Monday, 4 January 2010

What is Euroblogging?

Nobody knows what Euroblogging is, and nobody ever asks because if one asked there would be a risk to get an answer like this Euroblogging post (or this one).

Euroblogging is the fine art of creating debate where there is no debate, it is the fine art of writing a blog for a tiny multilingual audience that you try to make grow one by one with every article you write.

Euroblogging usually is, as Falk has put it yesterday, extremely "crypotgraphic-technocratic" and the reason is that when you deal with European issues they are usually technical by nature and generally uninteresting. Nevertheless, Euroblogging needs to become "less institutional, less geeky, less boring, more personal, more imaginative, more visionary" as nonformality demands.

Euroblogging is keeping track of a European issue for a year that no one in the tradition media notices during that time, seeing this issue boost for 1-2 days almost by accident, and witnessing the renewed ignorance of what comes afterwards.

Euroblogging is following over 500 blogs in various languages united in the European bloggingportal as well as several European and national news and document sources, trying to connect the various articles, texts, comments, and sub-debates to a public sphere of European politics that does not yet exist.

Euroblogging is the craft of combining passion for politics and writing with frustration, having too much and too little to write about. Too much because 90% of the important things the EU and other European institutions do are not covered in the daily news and you could write for weeks just to cover the news of a day. Too little because most of the issues are so complex that writing about them would not make a difference because you cannot tell an unknown and overly long story in a blog posts or even a series of blog posts.

Euroblogging usually means to take little snippets you find on the net or elsewhere and to write about them in a way that does at least interest an audience trying to understand what is happening on the European level or in the transnational and pan-European space.

Euroblogging is everyone leaving the purely national perspectives in blogging and relating to blogs in other European countries, writing about topics of common concern and bridging language barriers that are not that high with many web users speaking at least one foreign language and with translation software that helps to understand texts in totally unknown languages.

Euroblogging is being an idealist in a world of bureaucrats and ignorance, Euroblogging is often time-consuming and mostly self-referential, Euroblogging is something you shouldn't start unless you are willing to follow the 10 steps to becoming a Euroblogger.

And naturally, nothing of this really characterises Euroblogging, but writing it down to revise it in a month is also part of Euroblogging.


Grahnlaw said...


Without actually questioning your personal views, let me note a few of mine.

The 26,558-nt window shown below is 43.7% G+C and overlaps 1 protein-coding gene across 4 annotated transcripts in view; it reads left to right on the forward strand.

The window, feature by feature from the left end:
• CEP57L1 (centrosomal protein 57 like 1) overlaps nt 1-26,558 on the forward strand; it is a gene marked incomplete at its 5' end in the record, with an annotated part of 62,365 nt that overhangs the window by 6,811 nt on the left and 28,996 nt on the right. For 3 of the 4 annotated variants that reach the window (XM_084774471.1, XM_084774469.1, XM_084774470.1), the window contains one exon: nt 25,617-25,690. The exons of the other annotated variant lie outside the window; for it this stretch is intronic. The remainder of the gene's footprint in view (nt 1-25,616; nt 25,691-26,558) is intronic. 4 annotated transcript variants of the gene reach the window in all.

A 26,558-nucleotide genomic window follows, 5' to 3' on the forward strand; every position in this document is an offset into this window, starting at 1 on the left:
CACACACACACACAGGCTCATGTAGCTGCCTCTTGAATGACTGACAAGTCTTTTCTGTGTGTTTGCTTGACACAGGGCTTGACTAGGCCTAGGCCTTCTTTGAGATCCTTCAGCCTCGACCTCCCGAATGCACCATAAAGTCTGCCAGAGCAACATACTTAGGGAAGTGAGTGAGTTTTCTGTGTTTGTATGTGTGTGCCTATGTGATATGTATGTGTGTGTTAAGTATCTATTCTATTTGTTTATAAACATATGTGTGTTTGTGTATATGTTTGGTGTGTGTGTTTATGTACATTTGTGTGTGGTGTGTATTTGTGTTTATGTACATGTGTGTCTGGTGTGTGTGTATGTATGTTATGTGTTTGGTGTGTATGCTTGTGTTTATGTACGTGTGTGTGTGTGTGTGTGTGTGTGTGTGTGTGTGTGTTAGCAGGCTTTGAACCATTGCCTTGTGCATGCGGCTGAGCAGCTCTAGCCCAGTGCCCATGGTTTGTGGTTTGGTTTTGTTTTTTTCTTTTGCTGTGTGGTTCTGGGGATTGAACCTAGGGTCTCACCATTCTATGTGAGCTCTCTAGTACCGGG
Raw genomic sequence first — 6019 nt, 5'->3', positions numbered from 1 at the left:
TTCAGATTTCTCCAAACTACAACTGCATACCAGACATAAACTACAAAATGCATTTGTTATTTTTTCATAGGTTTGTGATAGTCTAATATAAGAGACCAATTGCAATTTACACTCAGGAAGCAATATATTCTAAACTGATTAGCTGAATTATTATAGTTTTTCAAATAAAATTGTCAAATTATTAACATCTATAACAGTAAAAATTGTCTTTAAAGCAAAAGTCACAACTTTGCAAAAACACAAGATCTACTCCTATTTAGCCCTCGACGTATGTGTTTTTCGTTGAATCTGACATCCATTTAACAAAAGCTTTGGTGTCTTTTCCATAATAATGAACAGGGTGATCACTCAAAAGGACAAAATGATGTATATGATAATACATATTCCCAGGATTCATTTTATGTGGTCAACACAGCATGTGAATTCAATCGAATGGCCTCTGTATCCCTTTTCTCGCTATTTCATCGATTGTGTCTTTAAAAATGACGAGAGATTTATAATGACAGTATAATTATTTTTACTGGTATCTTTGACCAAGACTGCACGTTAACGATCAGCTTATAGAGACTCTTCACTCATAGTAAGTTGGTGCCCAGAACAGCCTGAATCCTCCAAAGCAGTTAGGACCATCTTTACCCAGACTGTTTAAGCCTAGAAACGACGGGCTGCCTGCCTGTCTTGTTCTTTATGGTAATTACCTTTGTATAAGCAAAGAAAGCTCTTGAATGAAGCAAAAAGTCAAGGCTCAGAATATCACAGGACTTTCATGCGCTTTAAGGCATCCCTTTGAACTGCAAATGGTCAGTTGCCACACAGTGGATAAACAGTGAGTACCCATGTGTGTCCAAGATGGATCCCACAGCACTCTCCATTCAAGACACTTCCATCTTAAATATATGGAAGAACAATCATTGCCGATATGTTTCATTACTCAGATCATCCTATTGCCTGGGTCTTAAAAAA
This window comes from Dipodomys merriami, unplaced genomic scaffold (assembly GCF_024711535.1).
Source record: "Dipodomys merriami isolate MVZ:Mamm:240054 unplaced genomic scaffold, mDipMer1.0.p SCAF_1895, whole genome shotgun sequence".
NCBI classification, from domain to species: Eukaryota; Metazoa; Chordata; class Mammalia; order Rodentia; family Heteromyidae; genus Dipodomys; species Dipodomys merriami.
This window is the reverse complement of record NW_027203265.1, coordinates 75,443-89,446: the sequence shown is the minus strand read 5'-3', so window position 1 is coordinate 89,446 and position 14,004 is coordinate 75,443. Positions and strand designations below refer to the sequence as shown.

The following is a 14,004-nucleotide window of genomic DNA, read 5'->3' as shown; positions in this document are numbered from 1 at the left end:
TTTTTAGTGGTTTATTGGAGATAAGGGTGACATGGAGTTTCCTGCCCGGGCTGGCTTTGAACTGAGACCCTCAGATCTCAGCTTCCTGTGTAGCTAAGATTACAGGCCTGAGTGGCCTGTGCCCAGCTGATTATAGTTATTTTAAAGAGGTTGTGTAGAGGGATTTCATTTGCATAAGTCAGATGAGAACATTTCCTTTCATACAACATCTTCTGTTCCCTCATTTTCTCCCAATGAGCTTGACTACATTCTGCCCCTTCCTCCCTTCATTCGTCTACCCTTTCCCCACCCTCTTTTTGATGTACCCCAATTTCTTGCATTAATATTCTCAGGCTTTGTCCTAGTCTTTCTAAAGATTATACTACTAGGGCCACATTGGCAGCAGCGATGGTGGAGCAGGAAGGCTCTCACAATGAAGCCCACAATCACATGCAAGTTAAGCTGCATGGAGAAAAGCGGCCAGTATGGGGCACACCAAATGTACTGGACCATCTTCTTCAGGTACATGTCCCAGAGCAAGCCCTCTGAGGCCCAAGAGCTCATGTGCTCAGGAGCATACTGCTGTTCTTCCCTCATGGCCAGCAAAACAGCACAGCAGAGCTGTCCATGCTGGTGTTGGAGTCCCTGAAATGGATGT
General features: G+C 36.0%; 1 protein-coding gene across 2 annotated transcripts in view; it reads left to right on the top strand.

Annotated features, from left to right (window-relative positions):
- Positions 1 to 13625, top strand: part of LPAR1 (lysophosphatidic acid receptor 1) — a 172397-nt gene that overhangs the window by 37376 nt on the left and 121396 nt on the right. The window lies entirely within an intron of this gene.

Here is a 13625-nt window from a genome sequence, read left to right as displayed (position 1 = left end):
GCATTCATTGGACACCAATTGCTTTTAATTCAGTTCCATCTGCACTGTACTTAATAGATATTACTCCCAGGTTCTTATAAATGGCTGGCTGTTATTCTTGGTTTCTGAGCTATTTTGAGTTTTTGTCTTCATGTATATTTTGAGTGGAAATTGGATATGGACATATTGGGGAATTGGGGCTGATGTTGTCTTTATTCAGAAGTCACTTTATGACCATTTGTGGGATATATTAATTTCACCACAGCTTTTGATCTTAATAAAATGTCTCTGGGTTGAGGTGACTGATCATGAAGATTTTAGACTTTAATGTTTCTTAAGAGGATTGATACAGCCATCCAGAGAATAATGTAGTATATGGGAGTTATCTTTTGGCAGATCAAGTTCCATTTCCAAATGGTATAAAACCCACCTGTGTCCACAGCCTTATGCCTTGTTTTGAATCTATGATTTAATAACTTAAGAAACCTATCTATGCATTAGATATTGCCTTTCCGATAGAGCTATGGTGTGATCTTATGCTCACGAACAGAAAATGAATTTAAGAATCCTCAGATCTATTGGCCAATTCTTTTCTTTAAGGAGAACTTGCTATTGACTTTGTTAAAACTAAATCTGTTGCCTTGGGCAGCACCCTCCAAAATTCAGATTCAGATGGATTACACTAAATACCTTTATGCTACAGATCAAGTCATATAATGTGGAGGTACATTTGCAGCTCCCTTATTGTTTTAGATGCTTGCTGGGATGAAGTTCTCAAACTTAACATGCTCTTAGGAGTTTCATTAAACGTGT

The web offers experts and citizens unprecedented opportunities to follow debates, participate and create in practically all areas of life.

European affairs, or more narrowly EU matters, are important enough to merit attention outside the circle of government representatives, Commission officials and the European Parliament. offers the possibility to join different interests and views at one convenient address. is like the hub of a wheel.

Potentially the spokes grow into every major aspect of EU politics and all EU policies, covering much of what mainstream media deals cursorily with or not at all, as well as participation in debate on major issues.

I imagine that there are at least two categories of Europeans practically ready to join

There are professional networks, public servants, business interests etc. in all policy areas of the European Union.

They or their individual members only have to turn to blogging, in order to gain visibility and the opportunity to engage with the public at large.

There are national bloggers (including European movements) who blog on EU issues, but haven't joined yet.

Because is multilingual, they can continue blogging in their own language, but gain visibility through

It would also make it easier for them to reach their expat populations, not to be underestimated.

Finally, some of these national bloggers might want to join the European conversation by posting in one of the most frequently used languages, either occasionally or regularly (a separate blog?).

Nearly 500 listed blogs is a good beginning, but the EU is active in enough areas to merit the attention of a far greater number, especially given the variety of viewpoints.

What we as eurobloggers can do - besides writing our own blogs - is to be active in inviting others to join and to offer their perspectives and knowledge to others, including citizens' views on the need for reform and improvements.

A vibrant community of eurobloggers does not have to fall into (too much of) introspection.

The general level of knowledge about the EU and interest in EU affairs are patchy, but each euroblog sheds a little light on issues which objectively are of common interest.

Reforming the EU and how it works is another important aspect.

Each blogger makes her or his choices what to deal with, and how. But even a small blog has a few readers, just as a teacher has a few (interested) students.

That is enough to go on.